Catherine (Sananès) Katz, PhD, was trained as a neuroscientist at Princeton, but today she makes her biggest impact on human health by sharing her knowledge of food and her love for cooking.newsletter_teaser: This vegan recipe is packed with flavor, fiber and plant protein. Visually stunning, it is an easy-to-make, satisfying dish that is perfect for a busy weeknight.
It’s been more than 20 years since the U.S. Food and Drug Administration gave the Nutrition Facts Panel on packaged foods a major retread; the current one was long overdue, say nutrition experts.
Among numerous changes, the revamp includes a line disclosing “added sugars,” along with a corresponding % Daily Value—based on a limit of 50 grams (roughly 12 teaspoons) of added sugar toward the daily 2,000 calories recommended for most adults. Average Americans consume an estimated 22 teaspoons of added sugar per day, most of which comes from processed and prepared foods.newsletter_teaser: After more than 20 years, the USDA has updated the Nutrition Facts Panel. Among many changes, the revamp includes a line disclosing “added sugars,” along with a corresponding % Daily Value.
Question: Is millet as nutritious a grain as quinoa? Can I cook it the same way?
Answer: Millet is an “ancient grain” that is increasing in popularity owing to its nutty flavor, chewy texture and good nutrition. While quinoa is very familiar to Americans and seen everywhere from trendy bowls in fast-casual restaurants, to pancakes made by home cooks, millet is just being discovered. Actually, most of us do know millet, at least by sight. It is the small, round, yellow grain found in your backyard bird seed. newsletter_teaser: Millet is an “ancient grain” that is a good source of fiber, and like other whole grains, it contains respectable amounts of folate, iron and potassium.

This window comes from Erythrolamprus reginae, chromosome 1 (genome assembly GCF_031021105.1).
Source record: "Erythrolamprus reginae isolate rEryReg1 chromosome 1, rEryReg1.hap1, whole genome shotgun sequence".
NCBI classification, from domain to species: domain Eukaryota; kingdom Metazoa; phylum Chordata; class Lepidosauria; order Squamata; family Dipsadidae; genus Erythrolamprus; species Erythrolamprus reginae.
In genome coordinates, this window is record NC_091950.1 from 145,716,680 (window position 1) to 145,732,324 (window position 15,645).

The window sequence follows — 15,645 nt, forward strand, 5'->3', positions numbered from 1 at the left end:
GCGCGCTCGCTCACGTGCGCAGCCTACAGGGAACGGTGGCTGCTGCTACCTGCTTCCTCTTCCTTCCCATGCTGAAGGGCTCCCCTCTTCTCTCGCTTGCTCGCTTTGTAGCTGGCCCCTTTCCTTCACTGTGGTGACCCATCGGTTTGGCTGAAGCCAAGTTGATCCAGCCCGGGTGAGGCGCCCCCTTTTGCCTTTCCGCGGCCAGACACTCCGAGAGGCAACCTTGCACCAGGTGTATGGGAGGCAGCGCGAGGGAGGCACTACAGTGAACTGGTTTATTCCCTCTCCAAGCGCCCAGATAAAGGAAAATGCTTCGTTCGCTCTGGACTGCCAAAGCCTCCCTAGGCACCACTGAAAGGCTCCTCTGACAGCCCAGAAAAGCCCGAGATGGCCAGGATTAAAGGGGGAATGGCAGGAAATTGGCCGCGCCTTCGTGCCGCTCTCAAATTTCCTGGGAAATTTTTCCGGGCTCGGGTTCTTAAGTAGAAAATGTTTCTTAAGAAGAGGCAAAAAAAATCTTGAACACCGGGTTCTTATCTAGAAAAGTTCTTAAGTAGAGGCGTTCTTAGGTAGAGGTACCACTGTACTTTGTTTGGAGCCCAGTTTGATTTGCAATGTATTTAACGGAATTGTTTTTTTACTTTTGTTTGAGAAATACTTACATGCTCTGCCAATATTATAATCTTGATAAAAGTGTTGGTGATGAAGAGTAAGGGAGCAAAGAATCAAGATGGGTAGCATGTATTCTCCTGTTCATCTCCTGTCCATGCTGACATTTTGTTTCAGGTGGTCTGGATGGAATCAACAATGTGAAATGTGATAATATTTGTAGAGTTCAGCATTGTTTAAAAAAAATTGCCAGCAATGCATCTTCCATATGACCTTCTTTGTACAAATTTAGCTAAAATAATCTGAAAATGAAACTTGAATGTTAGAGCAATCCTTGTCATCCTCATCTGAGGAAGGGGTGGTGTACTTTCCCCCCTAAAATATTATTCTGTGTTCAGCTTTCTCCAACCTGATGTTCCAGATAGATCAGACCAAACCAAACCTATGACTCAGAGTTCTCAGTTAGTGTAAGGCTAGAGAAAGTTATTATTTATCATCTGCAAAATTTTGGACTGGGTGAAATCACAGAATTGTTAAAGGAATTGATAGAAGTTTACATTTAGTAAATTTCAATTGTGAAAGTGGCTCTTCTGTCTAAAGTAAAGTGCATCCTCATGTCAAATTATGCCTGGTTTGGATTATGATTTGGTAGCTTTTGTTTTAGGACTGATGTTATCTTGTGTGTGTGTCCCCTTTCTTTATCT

In a detailed and powerful examination of how dietary fat affects health, researchers from Harvard T.H. Chan School of Public Health have shown that consuming higher amounts of unsaturated fats is associated with lower mortality. The findings suggest that replacing saturated fats like butter, lard and fat in red meat with unsaturated fats from plant-based foods—like olive oil, canola oil and soybean oil—can confer substantial health benefits and should continue to be a key message in dietary recommendations.newsletter_teaser: Replacing saturated fats like butter, lard and fat in red meat with unsaturated fats from plant-based foods—like olive oil, canola oil and soybean oil—can confer substantial health benefits and should continue to be a key message in dietary recommendations.
Every year, new words get added to the English vernacular by various dictionary editors and the sheer force of pop culture. This year saw the names of many ethnic dishes and new verbal culinary mashups officially recognized as part of our language. Among the most popular?
Our grandmothers would be so proud. We are circling back to eating foods similar to the ones they grew and prepared themselves. Not only are we eating more frequently at home rather than going out; we’re also spending more of our budgets on healthy options, and we’re reading labels and nutrition facts (USDA 2014). In 2010, American adults were consuming 78 fewer calories per day than they were 5 years earlier, mostly attributable to lower intakes of total fat, saturated fat and cholesterol, as well as an increase in fiber (USDA 2014).
It’s not quite in the same vein as that must-try pop-up restaurant in town, but culinary experimentation in space is definitely edgy. Last August, astronauts aboard the International Space Station grew and ate the first vegetable cultivated in space—red romaine lettuce—as part of NASA’s Veg-01 experiment. “Future long-duration space missions will require crew members to grow their own food, so understanding how plants respond to microgravity is an important step toward that goal,” says a report on www.nasa.gov.